Social media is now more popular than television as the main medium through which young people access news. But the newly acquired newsy pedigree of social media is hinged on the continued rise of smartphone use.
According to a research report by the Reuters Institute of the Study of Journalism, of the 18-to-24-year-olds surveyed, 28% cited social media as their main news source, compared with 24% for TV.
It further suggests that 51% of people with online access relied on social media as a news source. However, the rising use of mobile phones to access news are undermining traditional business models.
In doing so, they risk losing control of content and that relationship with the reader which can drive them to other content, so they have to balance using social media platforms with building up a loyal user base of their own.
“Social Media is becoming the challenger to tradional methods of engagement & often beats mainstream TV” Paul Marsh pic.twitter.com/a6FWamMV87— #MERSEYHOUR (@MerseyHour) December 12, 2015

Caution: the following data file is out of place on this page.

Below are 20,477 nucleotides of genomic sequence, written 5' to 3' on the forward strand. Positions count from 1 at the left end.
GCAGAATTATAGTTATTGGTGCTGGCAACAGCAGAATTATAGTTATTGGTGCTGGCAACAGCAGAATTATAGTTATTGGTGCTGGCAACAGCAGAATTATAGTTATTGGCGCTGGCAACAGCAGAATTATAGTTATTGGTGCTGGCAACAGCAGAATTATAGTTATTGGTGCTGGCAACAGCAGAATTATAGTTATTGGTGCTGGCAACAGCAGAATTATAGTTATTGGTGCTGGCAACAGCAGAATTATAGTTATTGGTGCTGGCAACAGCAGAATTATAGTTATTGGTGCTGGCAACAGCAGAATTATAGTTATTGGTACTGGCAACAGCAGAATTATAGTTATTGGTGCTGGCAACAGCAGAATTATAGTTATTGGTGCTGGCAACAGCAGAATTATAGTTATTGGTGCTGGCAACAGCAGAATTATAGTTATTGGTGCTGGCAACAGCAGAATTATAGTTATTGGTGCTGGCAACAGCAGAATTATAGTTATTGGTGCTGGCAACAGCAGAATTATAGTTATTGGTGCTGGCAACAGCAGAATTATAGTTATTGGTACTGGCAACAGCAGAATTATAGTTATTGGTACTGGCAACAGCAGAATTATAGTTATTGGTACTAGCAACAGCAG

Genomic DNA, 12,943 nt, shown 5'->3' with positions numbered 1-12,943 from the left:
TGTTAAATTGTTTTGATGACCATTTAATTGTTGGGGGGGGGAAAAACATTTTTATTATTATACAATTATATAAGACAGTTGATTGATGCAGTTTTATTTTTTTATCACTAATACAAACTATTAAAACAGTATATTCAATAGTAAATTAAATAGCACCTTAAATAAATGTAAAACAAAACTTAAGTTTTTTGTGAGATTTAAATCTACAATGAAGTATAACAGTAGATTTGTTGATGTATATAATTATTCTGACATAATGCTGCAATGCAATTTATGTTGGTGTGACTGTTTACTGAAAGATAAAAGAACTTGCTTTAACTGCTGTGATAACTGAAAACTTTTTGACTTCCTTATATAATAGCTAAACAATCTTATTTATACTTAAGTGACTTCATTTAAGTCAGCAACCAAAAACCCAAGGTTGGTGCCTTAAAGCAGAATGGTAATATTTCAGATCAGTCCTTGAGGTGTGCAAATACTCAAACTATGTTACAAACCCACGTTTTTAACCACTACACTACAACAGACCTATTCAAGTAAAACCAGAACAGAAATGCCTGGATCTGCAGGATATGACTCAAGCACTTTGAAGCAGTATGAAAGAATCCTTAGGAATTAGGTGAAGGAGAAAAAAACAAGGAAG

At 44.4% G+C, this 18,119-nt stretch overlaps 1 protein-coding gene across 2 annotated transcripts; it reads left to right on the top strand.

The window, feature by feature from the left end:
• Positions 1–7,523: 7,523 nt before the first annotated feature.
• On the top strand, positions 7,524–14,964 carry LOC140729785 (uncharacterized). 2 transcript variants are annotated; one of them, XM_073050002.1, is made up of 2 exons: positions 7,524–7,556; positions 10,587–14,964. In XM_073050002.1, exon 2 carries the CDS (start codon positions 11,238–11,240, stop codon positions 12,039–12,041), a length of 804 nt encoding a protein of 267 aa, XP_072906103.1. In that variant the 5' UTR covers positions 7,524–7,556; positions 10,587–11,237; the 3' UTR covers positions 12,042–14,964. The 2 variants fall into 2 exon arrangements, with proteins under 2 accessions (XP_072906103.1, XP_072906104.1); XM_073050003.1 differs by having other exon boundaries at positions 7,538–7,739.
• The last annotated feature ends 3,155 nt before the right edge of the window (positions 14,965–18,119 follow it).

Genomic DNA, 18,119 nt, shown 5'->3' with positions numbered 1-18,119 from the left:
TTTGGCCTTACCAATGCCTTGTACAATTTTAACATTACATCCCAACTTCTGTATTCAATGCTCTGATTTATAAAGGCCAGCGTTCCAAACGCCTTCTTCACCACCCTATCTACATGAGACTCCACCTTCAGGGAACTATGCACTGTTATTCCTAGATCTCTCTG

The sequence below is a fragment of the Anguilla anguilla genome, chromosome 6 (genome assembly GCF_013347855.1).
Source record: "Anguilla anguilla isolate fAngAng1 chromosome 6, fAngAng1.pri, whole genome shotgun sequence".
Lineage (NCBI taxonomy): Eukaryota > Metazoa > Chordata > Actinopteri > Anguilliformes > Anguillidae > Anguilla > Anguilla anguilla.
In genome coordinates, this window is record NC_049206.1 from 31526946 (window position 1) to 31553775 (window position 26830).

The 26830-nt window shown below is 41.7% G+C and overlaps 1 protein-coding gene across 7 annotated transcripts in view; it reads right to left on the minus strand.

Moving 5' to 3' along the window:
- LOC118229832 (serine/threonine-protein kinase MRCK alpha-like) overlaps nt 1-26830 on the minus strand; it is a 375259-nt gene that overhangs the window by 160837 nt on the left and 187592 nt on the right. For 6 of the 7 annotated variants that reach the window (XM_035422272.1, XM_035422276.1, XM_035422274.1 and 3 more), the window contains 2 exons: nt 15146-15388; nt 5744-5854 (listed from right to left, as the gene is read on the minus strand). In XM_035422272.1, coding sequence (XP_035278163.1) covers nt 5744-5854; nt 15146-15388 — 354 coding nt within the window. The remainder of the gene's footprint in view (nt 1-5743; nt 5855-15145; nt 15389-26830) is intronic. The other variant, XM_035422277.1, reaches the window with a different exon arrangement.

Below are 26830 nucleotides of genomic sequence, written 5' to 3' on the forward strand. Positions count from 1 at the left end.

Sweden (69%) led the pack when it came to people who used smartphone to access news, they were followed by Korea (66%) and Switzerland (61%), people looking to get news were also more likely to use social media rather than going directly to a news website or app.
The study disclosed that Facebook was the most common source – used by 44% of all those surveyed – to watch, share and comment on news. Next was YouTube with 19% , with micro blogging site, Twitter on 10%. Apple News accounted for 4% in the US and 3% in the UK, while messaging app Snapchat was used by just 1% or less in most countries.
The report states that more often than not do not know the original source of the news the consume, a situation that should greatly trouble worry traditional media outlets.
A lead author of the report Nic Newman thus charged such outlets to take social media seriously in order to remain relevant to the smartphone news audience.
“In doing so, they risk losing control of content and that relationship with the reader which can drive them to other content, so they have to balance using social media platforms with building up a loyal user base of their own,” he said.
The report is supported by BBC News, Google and Ofcom, among other partners.
The report, now in its fifth year, is based on a YouGov survey of about 50,000 people across 26 countries, including 2,000 Britons.